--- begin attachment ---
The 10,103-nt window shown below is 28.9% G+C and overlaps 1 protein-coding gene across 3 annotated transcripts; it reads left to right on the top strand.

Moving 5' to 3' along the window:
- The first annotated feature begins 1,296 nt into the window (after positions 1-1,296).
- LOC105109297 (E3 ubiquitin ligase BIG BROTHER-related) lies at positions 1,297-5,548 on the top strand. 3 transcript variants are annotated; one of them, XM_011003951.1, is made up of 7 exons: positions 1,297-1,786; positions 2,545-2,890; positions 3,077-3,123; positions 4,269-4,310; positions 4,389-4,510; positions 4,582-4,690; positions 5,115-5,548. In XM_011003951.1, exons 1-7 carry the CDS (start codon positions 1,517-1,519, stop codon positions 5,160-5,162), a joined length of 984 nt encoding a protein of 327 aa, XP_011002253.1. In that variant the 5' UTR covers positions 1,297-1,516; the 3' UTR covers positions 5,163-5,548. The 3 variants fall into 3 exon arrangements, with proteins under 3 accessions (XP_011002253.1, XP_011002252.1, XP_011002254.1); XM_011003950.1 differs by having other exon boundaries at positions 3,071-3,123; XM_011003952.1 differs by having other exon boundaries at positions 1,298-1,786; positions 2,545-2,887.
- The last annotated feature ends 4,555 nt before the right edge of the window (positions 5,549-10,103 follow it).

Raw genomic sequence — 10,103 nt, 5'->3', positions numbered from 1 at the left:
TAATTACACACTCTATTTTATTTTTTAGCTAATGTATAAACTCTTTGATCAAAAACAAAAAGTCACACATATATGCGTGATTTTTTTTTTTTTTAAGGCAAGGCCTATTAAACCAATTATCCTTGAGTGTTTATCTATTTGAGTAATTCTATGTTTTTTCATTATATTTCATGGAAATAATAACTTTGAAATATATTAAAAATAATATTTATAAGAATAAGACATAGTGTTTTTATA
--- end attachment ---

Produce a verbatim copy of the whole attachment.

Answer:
The 10,103-nt window shown below is 28.9% G+C and overlaps 1 protein-coding gene across 3 annotated transcripts; it reads left to right on the top strand.

Moving 5' to 3' along the window:
- The first annotated feature begins 1,296 nt into the window (after positions 1-1,296).
- LOC105109297 (E3 ubiquitin ligase BIG BROTHER-related) lies at positions 1,297-5,548 on the top strand. 3 transcript variants are annotated; one of them, XM_011003951.1, is made up of 7 exons: positions 1,297-1,786; positions 2,545-2,890; positions 3,077-3,123; positions 4,269-4,310; positions 4,389-4,510; positions 4,582-4,690; positions 5,115-5,548. In XM_011003951.1, exons 1-7 carry the CDS (start codon positions 1,517-1,519, stop codon positions 5,160-5,162), a joined length of 984 nt encoding a protein of 327 aa, XP_011002253.1. In that variant the 5' UTR covers positions 1,297-1,516; the 3' UTR covers positions 5,163-5,548. The 3 variants fall into 3 exon arrangements, with proteins under 3 accessions (XP_011002253.1, XP_011002252.1, XP_011002254.1); XM_011003950.1 differs by having other exon boundaries at positions 3,071-3,123; XM_011003952.1 differs by having other exon boundaries at positions 1,298-1,786; positions 2,545-2,887.
- The last annotated feature ends 4,555 nt before the right edge of the window (positions 5,549-10,103 follow it).

Raw genomic sequence — 10,103 nt, 5'->3', positions numbered from 1 at the left:
TAATTACACACTCTATTTTATTTTTTAGCTAATGTATAAACTCTTTGATCAAAAACAAAAAGTCACACATATATGCGTGATTTTTTTTTTTTTTAAGGCAAGGCCTATTAAACCAATTATCCTTGAGTGTTTATCTATTTGAGTAATTCTATGTTTTTTCATTATATTTCATGGAAATAATAACTTTGAAATATATTAAAAATAATATTTATAAGAATAAGACATAGTGTTTTTATA